Roscoe Mitchell is an iconoclast woodwind improviser-composer who creates melodies that have a cruel bite--but increasingly in recent years, he's also been the sweetest of lyric artists, a singer of gentle, innocent songs. He breaks music down to its most basic elements--a mere fragment of melody, a rhythm, a sound (perhaps no more than air breathing through a horn)--and develops them into self-contained, often complex structures. He plays solos low down in the biggest, deepest contrabass instruments or way up in the highest of treble horns, at the limits of the human ear's capacity. He's the most intense of saxophonists, with his many-noted screaming violence all the more terrifying for his sometime satiric thrusts. Roscoe Mitchell is all of these things, from one composition to another in the same concert. His influence on the development of jazz during the last quarter-century has been widespread, beginning in his early days in Chicago--he's a founder of the Art Ensemble of Chicago--and continuing through his adventures as an unaccompanied soloist and with big and small bands, jazz-classical fusions, and jazz-rock units. For this rather rare return to his native city he'll be joined by a pianist, two bassists, and three drummers, a typically unpredictable ensemble for one of the most distinctively imaginative individuals who has ever created jazz. Tonight, 8:30 PM, Hothouse, 1565 N. Milwaukee; 235-2334.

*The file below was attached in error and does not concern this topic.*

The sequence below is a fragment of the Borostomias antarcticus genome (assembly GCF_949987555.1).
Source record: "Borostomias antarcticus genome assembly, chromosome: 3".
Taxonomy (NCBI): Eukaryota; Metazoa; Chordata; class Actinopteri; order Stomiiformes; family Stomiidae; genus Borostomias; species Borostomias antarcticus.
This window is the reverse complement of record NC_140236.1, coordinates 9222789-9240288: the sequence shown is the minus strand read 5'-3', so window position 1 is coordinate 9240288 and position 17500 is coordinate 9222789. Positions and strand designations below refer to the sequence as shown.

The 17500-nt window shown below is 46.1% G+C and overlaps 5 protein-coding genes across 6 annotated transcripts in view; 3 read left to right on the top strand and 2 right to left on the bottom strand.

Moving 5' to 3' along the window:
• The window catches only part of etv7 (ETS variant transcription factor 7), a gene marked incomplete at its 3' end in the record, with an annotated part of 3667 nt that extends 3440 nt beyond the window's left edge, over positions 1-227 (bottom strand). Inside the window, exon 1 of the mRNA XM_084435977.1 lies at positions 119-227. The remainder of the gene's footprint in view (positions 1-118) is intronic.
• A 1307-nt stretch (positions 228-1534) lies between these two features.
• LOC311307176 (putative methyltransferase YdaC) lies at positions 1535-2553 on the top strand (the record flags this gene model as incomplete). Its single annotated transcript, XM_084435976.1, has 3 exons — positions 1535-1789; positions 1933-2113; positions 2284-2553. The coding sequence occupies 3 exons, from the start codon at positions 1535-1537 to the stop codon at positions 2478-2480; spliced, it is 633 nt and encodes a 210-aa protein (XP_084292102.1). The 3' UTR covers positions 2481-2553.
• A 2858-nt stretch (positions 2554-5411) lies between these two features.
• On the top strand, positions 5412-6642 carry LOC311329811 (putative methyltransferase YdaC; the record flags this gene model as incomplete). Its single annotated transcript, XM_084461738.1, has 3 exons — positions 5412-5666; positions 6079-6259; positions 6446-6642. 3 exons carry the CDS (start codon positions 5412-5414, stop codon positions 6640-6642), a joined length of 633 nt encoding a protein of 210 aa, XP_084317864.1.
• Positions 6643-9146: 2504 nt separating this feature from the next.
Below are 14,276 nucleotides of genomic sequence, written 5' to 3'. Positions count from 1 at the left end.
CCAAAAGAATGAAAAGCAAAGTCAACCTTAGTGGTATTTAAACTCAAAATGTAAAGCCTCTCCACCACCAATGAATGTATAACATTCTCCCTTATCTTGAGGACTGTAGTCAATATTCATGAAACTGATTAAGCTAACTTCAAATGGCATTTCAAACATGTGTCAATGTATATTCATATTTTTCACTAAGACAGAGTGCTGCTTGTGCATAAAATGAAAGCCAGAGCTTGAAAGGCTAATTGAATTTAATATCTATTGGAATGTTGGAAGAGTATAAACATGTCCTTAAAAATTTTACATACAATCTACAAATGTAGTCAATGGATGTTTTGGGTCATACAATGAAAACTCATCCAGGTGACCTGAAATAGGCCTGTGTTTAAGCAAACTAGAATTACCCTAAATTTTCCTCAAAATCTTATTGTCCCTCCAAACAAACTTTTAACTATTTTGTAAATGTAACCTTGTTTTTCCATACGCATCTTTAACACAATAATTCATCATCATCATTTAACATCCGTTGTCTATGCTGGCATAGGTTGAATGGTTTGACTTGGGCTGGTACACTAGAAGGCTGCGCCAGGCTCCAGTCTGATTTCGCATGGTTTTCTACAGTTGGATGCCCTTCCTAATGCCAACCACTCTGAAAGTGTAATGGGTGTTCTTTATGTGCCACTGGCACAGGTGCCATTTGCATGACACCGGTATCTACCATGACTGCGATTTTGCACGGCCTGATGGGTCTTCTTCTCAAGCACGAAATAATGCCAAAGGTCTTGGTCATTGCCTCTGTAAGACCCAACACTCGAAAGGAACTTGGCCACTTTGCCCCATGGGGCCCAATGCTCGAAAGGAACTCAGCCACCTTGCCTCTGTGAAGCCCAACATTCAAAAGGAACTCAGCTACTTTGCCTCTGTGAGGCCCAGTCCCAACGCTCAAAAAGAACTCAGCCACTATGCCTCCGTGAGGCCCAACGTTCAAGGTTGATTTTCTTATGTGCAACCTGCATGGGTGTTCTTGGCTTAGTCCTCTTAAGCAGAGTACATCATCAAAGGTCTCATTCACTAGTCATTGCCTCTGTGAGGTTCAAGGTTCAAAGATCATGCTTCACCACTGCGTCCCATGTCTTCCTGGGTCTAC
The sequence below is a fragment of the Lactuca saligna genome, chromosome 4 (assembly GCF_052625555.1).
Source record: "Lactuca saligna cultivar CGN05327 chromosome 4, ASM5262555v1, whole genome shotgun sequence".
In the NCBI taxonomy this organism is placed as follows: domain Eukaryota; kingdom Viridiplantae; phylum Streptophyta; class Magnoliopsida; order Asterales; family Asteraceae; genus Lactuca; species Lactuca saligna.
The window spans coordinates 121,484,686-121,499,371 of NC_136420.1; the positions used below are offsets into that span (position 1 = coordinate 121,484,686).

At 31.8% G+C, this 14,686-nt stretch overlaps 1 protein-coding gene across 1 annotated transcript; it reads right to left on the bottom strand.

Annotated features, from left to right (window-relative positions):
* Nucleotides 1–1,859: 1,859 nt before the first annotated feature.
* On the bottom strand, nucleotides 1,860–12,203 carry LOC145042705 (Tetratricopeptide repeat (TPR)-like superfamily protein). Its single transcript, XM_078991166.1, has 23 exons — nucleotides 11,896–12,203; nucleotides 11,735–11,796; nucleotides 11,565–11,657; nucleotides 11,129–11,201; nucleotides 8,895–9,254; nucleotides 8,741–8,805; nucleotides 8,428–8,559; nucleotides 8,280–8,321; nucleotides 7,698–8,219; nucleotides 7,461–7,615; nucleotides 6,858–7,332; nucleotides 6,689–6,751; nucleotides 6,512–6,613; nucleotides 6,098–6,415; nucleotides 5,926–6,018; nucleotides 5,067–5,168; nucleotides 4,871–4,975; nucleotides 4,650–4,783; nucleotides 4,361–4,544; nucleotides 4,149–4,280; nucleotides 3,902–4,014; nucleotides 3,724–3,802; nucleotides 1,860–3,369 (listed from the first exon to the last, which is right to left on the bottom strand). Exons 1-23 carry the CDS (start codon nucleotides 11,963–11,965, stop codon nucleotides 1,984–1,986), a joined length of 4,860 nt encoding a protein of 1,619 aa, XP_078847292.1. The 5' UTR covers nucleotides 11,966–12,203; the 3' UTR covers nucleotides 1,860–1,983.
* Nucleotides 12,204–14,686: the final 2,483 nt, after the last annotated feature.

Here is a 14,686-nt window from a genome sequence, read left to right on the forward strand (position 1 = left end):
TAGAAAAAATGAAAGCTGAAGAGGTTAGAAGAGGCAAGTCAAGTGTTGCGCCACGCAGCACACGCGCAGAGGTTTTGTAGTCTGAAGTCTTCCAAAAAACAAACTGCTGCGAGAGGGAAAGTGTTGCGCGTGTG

Art accompanying story in printed newspaper (not available in this archive): photo/Lauren Deutsch.